“I’m Kind of a Big Deal”: A Helpful Film Gift Guide for The Overzealous Film Quoter
Everyone’s got one. That friend who just can’t resist dropping a legendary movie quote at the most serendipitous of times. We’re talking about that charming (and ok, at times needling) buddy whose eyes glaze for an unexpected moment of, uh, possession, only to bark in a feigned scruffy voice, “Hey. You looking at me?” Yes, we are looking at you, Overzealous Film Quoter. And we’ve got just the film gift guide to satiate your movie-dialogue parroting obsession.
They convene in high school basements, college dorm rooms, dive bars, and theater queues, just waiting to land the perfect film quote into an unsuspecting situation. They thrive at pub trivia nights, hipster parties, and high school AV clubs. We’re talking about that special someone in your social circle, who will habitually, impulsively, and, yes, embarrassingly holler, “Run, Forest, run!,” at the nearest grumpy-faced jogger.
A loveable character with plenty of cinema prowess, the Overzealous Film Quoter leaves no opportune moment for a film quote unutilized. The mere mention of the city of San Diego, for instance—renowned in its own right for boasting a fine zoo, serene lagoons, and gifting the world with the word ‘brah’–opens the floodgates for a succession of Anchorman-sourced quotes. (As if the city itself were built solely in homage to Will Ferrell’s portrayal of news anchor hack Ron Burgundy.) An innocent inquiry can turn into an unexpected moment of mini-melodrama with a quick turn of chin and a faraway look: “Frankly my dear, I don’t give a damn.” A severed romance? “We’ll always have Paris.” And the Overzealous Film Quoter strikes again.
So, today’s the day the Overzealous Film Quoters of the world get their very own film gift guide. Instead of gifting your friend a silent movie (c’mon, that’s just mean), celebrate your friend’s neurotic film tic by broadening his or her cache of quotable movies. We've put together an entirely subjective list of suggestions for some truly appreciated film script recalls. Amongst the mix, you'll find classic quotable scripts, as well as some under-sung heroes that deserve to be quoted more often:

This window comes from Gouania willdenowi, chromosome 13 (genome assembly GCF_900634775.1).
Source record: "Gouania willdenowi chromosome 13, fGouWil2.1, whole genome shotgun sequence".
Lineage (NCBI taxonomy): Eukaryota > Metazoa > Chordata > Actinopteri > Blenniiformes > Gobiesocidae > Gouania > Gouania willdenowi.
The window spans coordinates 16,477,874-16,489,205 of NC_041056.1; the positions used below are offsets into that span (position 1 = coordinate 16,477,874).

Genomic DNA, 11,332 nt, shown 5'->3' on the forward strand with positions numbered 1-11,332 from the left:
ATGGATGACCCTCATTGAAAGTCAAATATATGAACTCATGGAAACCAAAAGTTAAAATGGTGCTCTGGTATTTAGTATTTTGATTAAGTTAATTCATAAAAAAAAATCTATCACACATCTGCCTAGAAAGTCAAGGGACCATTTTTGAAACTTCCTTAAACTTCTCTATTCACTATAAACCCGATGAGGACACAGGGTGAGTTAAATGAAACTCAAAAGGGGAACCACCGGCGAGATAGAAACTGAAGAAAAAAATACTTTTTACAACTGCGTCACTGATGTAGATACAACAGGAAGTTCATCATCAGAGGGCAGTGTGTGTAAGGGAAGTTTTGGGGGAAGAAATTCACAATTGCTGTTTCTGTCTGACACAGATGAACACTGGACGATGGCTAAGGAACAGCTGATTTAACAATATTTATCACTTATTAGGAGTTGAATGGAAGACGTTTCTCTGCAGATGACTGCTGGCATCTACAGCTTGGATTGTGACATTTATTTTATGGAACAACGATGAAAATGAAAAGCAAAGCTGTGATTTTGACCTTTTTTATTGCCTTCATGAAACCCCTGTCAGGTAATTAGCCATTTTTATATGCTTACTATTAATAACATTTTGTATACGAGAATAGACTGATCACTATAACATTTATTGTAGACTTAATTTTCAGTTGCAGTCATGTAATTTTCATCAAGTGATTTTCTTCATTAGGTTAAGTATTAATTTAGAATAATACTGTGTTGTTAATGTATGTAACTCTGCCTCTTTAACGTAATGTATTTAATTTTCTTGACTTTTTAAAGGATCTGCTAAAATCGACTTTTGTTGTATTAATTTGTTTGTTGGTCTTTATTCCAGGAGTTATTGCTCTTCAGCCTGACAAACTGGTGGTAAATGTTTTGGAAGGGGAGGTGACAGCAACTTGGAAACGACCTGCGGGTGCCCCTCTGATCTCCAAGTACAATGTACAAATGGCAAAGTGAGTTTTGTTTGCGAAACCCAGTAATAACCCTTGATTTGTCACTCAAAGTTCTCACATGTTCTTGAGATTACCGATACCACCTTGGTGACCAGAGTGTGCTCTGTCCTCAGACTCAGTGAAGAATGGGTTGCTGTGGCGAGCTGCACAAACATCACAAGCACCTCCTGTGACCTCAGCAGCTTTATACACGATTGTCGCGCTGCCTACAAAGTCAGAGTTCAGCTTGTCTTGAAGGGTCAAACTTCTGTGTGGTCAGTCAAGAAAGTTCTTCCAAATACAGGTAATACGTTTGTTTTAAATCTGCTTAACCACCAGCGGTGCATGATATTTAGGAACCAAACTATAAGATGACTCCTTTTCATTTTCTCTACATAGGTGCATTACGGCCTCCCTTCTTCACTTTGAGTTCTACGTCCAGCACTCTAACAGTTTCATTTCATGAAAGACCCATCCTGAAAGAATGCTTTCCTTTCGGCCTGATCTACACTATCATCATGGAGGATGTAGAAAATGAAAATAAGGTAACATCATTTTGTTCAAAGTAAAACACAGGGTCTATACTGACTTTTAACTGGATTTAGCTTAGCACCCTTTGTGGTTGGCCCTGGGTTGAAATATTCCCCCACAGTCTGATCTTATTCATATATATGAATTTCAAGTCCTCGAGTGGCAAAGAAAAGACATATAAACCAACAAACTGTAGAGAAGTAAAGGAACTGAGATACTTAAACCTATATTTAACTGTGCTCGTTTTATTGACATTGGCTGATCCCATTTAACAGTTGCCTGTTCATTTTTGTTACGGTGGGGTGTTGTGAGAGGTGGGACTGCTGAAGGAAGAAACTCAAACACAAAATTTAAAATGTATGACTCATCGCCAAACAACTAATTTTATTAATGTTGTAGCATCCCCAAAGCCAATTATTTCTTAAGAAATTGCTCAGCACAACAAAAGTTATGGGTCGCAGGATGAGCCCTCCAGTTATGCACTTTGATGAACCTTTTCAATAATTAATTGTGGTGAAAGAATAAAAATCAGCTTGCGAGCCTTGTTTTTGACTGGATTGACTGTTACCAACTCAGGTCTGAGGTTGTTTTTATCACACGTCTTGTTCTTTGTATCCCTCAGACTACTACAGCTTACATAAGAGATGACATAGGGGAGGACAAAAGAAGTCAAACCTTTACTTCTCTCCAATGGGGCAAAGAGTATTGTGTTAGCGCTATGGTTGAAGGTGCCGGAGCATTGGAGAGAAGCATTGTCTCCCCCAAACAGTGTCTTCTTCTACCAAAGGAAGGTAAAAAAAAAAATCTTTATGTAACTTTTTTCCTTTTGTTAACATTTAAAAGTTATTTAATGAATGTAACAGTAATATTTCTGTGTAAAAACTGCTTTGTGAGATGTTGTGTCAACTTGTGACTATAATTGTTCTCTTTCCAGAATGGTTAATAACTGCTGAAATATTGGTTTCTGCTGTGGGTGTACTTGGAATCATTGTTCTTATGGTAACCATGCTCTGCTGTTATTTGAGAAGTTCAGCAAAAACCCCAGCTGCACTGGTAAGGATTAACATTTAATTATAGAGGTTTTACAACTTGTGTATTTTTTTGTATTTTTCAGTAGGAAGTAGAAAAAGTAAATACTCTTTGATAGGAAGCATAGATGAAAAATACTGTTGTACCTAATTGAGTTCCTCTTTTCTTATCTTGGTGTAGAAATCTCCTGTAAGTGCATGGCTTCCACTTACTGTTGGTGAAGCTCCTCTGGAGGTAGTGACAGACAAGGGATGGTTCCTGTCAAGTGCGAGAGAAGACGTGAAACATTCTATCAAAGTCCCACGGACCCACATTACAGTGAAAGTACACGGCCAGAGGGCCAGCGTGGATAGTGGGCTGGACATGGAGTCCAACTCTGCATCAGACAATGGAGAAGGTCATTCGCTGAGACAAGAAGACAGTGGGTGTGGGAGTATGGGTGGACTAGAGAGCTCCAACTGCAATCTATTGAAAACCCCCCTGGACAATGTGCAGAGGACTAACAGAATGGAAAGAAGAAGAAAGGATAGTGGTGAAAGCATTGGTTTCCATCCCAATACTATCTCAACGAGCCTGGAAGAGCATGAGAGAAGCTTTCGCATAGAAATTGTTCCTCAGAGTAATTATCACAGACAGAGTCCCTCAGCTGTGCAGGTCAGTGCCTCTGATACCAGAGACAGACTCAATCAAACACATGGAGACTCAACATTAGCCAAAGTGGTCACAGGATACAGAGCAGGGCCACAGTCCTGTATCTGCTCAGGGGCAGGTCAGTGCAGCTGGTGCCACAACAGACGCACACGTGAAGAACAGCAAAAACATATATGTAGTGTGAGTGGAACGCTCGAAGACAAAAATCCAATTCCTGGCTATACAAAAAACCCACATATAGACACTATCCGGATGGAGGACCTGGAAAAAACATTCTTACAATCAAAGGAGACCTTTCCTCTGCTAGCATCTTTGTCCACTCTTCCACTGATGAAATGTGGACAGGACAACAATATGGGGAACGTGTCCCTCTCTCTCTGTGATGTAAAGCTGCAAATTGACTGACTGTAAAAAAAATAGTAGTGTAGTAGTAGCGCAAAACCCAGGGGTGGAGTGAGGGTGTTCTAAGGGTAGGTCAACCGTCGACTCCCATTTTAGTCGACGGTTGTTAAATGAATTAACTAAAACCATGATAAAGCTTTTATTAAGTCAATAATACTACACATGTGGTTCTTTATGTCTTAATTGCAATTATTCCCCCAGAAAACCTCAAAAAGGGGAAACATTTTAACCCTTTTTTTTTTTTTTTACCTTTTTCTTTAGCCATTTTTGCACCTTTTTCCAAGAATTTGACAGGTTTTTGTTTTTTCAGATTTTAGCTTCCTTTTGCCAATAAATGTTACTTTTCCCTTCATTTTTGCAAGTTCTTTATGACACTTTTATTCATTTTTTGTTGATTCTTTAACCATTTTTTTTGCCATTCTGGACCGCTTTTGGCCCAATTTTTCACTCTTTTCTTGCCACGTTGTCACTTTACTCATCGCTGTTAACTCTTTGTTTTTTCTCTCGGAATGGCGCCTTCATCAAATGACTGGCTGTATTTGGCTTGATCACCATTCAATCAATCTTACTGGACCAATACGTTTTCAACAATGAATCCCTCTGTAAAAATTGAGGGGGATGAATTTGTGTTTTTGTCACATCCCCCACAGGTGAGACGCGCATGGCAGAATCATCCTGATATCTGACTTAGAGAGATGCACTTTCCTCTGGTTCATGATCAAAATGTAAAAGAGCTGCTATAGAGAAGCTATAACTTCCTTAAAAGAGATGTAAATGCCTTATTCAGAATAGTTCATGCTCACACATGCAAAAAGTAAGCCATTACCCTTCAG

The Big Lebowski (1998): A Coen brothers classic. When ‘Dude’ (Jeff Bridges) is wrongly identified as a millionaire, his rug is ruined as a consequence for not paying a debt he doesn’t really owe. Seeking restitution for his rug, he enlists the help of his bowling friends and runs into a series of unexpected events. Plenty of bizarre and existential quotes to cop, including this exchange below between the Dude and his bowling companion, Walter Sobchak (John Goodman).
Walter Sobchak: You want a toe? I can get you a toe, believe me. There are ways, Dude. You don't wanna know about it, believe me.
The Dude: Yeah, but Walter…
Walter Sobchak: Hell, I can get you a toe by 3 o'clock this afternoon… with nail polish.
Barton Fink (1991): Here, the eponymous successful playwright turned screenwriter hack (John Turturro) starts to lose his cool when he shacks up at the eerie Hotel Earle in this (yet again) Coen Brothers classic. An ideal script for the struggling and underappreciated writer to quote from at random.
Barton Fink: I’m a writer you, you monsters! I create! I create for a living! I’m a creator! I’m a creator! [points to head] This is my uniform!